Guitar building tips

Applying wax

A thin coat of wax can, but does not necessarily have to, be applied after the wood has been oiled. Applying such a coat results in better protection and a satin surface that feels very smooth. Regular rewaxing will be required, especially around the neck. Fortunately, this is not a difficult job at all, and it ought to be part of the routine maintenance and care of your instrument anyway. Pure beeswax or any commercially available paste wax are suitable for use on guitars.

applying wax

Lightly wet the oiled surface with lacquer thinner or mineral spirits. Then dip a folded-up piece of 0000 steel wool or a synthetic alternative such as 3M's ScotchBrite into paste wax and rub it evenly onto the surface, pressing only lightly to avoid rubbing open the thin, hardened topcoat of oil. By roughening up the surface with steel wool the surface is made larger so that the wax coat bonds to it better. After applying the wax use a clean cloth to polish the surface to a flat sheen. If too much wax has been applied, the surface will become sticky and everything but a wafer-thin layer will have to be polished off.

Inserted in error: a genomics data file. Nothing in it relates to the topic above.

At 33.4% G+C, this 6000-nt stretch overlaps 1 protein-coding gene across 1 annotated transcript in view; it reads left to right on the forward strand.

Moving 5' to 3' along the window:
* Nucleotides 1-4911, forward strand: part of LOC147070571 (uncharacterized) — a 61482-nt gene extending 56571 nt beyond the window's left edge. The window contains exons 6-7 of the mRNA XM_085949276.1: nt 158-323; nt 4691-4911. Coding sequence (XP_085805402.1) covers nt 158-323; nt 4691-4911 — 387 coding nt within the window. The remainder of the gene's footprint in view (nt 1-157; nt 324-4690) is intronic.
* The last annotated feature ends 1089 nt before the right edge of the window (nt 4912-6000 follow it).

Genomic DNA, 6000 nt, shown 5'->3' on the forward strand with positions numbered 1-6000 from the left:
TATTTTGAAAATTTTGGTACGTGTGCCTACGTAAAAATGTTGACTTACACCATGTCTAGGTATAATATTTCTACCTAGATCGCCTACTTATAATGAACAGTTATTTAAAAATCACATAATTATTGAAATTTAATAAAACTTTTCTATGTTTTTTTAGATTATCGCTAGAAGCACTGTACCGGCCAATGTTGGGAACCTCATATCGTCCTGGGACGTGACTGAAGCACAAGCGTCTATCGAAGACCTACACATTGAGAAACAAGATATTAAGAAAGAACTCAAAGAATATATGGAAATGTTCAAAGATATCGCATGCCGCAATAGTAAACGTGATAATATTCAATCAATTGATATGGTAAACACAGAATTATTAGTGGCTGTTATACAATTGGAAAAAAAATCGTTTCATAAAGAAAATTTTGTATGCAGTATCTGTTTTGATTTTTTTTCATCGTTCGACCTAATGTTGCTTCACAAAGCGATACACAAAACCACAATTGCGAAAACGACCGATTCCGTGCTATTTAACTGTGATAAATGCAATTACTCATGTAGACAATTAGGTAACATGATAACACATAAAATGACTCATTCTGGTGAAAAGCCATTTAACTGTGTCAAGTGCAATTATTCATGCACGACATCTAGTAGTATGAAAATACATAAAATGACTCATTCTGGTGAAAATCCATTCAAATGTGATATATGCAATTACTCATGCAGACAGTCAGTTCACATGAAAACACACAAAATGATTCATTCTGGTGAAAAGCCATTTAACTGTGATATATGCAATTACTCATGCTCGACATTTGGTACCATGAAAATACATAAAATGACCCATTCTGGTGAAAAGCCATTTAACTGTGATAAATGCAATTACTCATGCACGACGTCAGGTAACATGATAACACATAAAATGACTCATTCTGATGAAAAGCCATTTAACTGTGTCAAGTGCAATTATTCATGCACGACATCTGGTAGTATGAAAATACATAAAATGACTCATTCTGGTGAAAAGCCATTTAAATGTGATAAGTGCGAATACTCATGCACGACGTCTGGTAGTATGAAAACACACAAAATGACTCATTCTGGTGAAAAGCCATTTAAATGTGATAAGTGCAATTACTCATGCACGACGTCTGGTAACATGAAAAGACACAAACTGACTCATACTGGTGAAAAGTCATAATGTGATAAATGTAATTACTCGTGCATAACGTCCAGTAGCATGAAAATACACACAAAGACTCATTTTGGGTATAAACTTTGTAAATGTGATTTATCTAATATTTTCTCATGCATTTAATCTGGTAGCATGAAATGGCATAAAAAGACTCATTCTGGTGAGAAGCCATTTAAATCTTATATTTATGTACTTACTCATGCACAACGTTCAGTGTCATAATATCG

Excerpt from my book Building Electric Guitars

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